When Canadian teen sensation Melissa O'Neil earned the title of Canadian Idol in 2005, much speculation arose about the pop protégée's bright young career. O'Neil, a Western Canadian singer whose masterful voice carried her through the competition, knocked out her competitors week after week by varying her song choice and using impeccable vocals to translate her from casual pop princess to glamorous young diva. Ultimately, this presented a dilemma in O'Neil's marketing department, now responsible for representing an artist stuck between two realms where her chances of success were probably about equally divided; O'Neil's personality and charm could easily impress older audiences through more adult contemporary tracks, while she could also seamlessly translate onto bubblegum radio with translucent tunes and infectious dance hooks. This dilemma was not assuaged in any way by the launch of her first multi-platinum single, "Alive," which toed the line between effervescent teenage hopes and polished maturity in a flighty manner. In the end, the launch of Melissa O'Neil's eponymous debut is quite frankly a refusal to compromise in either direction. This debut release is obviously rooted in many casual common teenage hooks (specifically on numbers like "Just Like January" and the album's light first single, "Let It Go"), and O'Neil certainly dips into cheeky pop on the album's more breezy numbers. Yet at the same time, O'Neil easily jumps into more dramatic swooping ballads, using heavy drums to perfect a darker sound to balance out the airy singles that support the album. The album shows O'Neil in an excellent light, allowing her to appeal to both younger and older audiences by presenting a pack of tunes that would support neither audience in the album's entirety, yet pleases both sets of listeners in various groupings of songs -- in today's market buoyed by singles, this is a crafty display of marketing genius (nicely noted in the contrast between the aforementioned first single and the album's haunting second radio sampling, "Speechless"). The paradox between genres that O'Neil presents isn't necessarily successful, in the sense that few people will enjoy the album all the way through, yet any fan of O'Neil's icy tones or her endearing personality will appreciate the first sampling by an artist who has displayed mounds of potential in a myriad of genres, and as a winner of a television talent show with a wide audience, O'Neil doesn't leave even her smallest fan without something to love.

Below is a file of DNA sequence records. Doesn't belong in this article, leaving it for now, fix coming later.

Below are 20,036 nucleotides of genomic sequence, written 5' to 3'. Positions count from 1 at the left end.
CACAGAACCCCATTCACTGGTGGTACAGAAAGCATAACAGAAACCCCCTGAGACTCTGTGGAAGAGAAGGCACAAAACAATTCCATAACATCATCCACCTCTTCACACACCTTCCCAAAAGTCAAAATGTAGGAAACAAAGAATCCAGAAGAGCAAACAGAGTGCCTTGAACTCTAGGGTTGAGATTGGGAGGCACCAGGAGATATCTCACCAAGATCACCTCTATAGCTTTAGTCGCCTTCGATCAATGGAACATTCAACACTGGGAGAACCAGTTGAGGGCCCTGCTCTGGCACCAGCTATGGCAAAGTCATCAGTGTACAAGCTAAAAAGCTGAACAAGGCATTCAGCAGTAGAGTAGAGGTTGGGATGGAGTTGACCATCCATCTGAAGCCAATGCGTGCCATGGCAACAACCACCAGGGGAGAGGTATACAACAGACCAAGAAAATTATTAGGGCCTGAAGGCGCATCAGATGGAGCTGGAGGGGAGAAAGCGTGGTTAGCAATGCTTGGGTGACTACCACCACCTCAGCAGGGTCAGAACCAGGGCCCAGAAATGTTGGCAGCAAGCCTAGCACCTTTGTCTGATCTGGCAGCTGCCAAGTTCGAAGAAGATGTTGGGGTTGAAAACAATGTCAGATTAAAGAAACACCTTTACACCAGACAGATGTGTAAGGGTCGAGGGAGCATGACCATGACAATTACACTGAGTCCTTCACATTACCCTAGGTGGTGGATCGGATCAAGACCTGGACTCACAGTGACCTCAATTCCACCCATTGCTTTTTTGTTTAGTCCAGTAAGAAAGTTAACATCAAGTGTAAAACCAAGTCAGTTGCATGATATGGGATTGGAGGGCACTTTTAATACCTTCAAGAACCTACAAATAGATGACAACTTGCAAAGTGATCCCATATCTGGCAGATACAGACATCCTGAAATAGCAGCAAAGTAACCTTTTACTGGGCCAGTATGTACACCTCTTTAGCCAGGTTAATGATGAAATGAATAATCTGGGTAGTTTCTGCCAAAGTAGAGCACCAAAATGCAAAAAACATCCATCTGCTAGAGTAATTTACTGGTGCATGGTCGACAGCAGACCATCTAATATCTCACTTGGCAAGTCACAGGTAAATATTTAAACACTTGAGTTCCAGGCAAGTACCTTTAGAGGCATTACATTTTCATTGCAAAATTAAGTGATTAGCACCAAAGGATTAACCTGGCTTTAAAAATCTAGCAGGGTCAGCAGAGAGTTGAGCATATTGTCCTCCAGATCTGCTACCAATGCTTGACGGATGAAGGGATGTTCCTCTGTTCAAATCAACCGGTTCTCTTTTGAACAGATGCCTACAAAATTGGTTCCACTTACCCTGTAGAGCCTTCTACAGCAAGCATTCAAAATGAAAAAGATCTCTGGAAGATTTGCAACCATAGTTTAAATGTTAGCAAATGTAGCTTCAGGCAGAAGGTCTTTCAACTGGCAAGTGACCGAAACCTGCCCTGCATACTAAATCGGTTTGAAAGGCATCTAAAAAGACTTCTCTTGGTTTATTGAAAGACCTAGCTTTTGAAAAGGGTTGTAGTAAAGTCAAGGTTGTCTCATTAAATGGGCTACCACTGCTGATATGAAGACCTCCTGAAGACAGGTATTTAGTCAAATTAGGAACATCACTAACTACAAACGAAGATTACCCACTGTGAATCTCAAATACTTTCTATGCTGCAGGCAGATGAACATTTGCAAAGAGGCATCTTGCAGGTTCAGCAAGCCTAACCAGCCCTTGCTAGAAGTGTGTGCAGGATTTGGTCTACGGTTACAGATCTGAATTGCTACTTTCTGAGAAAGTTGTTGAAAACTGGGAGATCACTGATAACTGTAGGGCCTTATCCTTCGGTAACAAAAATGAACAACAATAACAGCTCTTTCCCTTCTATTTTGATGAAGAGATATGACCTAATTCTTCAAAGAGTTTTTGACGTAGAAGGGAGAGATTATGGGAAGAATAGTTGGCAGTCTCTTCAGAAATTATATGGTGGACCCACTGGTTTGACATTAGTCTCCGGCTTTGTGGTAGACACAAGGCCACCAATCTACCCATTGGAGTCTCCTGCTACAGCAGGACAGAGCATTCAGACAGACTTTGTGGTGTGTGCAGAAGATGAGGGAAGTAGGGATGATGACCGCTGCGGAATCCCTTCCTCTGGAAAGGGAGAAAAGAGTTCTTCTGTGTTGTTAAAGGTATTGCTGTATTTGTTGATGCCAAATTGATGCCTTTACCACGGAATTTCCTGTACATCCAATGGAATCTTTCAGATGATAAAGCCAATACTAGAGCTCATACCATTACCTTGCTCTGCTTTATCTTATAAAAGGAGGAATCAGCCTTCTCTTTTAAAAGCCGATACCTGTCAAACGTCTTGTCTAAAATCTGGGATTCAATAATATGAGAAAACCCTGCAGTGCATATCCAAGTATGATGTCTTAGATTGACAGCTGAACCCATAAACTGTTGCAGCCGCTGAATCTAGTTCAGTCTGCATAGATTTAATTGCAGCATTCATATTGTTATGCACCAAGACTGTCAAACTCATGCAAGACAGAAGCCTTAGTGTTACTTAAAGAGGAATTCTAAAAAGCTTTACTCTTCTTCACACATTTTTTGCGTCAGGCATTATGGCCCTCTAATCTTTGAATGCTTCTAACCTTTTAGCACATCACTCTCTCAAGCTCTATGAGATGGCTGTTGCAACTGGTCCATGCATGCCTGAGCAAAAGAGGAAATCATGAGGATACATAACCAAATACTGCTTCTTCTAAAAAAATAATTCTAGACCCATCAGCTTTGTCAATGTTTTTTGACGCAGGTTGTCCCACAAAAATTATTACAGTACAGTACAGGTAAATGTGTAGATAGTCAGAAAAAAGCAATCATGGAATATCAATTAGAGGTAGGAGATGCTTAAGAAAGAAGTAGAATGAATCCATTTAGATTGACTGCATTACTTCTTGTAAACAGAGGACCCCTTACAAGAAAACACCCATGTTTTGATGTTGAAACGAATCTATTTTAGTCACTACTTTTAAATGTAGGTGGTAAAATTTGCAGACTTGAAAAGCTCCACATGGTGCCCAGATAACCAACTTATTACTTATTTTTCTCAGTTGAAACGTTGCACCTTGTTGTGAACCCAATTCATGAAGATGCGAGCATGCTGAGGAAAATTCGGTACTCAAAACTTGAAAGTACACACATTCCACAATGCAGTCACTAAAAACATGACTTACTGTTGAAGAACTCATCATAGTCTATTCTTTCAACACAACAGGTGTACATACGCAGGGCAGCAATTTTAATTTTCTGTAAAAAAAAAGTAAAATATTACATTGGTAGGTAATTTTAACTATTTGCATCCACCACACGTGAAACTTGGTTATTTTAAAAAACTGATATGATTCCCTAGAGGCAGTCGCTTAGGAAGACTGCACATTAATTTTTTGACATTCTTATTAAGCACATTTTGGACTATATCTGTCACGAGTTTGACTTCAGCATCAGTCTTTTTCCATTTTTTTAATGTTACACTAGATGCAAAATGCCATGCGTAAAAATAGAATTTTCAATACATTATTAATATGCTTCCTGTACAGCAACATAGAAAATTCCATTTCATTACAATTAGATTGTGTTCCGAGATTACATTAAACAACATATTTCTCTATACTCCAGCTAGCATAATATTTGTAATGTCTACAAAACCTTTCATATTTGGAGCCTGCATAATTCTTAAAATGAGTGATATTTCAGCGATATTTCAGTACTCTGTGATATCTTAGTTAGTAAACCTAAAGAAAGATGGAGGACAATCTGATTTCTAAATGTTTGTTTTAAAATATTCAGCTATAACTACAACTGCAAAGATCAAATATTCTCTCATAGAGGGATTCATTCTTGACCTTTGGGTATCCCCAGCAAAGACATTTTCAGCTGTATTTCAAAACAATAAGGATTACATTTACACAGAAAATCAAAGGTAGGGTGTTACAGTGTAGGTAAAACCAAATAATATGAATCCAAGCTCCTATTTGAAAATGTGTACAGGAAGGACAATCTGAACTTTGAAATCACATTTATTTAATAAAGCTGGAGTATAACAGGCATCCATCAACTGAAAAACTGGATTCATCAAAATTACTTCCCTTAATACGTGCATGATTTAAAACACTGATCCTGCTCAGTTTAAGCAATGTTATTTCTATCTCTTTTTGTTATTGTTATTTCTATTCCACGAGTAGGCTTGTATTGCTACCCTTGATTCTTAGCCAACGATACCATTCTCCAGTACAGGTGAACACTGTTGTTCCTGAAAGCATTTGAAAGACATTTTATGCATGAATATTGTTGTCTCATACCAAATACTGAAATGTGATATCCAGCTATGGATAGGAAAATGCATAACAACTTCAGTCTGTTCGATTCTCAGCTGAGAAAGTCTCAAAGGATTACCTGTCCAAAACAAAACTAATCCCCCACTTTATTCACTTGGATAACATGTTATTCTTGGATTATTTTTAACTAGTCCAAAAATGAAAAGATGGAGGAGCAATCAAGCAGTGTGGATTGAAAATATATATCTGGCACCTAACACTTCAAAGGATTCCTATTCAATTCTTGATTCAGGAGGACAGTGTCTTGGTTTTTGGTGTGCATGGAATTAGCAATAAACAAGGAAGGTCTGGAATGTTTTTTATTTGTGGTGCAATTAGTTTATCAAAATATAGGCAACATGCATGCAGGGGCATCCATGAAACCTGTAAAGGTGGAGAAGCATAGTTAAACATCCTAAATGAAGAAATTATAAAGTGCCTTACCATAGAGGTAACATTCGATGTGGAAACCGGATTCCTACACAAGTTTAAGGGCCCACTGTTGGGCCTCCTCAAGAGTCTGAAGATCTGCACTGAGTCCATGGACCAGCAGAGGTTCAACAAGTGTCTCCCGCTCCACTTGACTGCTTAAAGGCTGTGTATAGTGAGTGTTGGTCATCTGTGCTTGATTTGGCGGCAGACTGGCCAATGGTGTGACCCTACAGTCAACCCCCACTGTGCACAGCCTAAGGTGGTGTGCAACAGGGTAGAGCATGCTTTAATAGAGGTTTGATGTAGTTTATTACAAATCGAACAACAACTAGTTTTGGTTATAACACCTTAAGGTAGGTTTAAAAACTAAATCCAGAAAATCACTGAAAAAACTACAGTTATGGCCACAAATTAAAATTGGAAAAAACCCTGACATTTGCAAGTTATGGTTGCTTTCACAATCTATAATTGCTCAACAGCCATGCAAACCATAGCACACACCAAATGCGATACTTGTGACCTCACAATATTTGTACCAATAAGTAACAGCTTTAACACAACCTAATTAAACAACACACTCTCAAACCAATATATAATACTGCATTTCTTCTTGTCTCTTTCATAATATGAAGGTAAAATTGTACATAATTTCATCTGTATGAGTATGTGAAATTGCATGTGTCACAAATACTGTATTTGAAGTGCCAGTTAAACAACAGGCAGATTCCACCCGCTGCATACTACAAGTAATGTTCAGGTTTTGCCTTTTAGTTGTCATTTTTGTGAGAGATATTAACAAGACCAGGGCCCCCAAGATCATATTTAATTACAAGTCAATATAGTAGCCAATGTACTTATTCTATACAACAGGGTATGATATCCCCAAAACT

Share this page
AllMusic Review by Matthew Chisling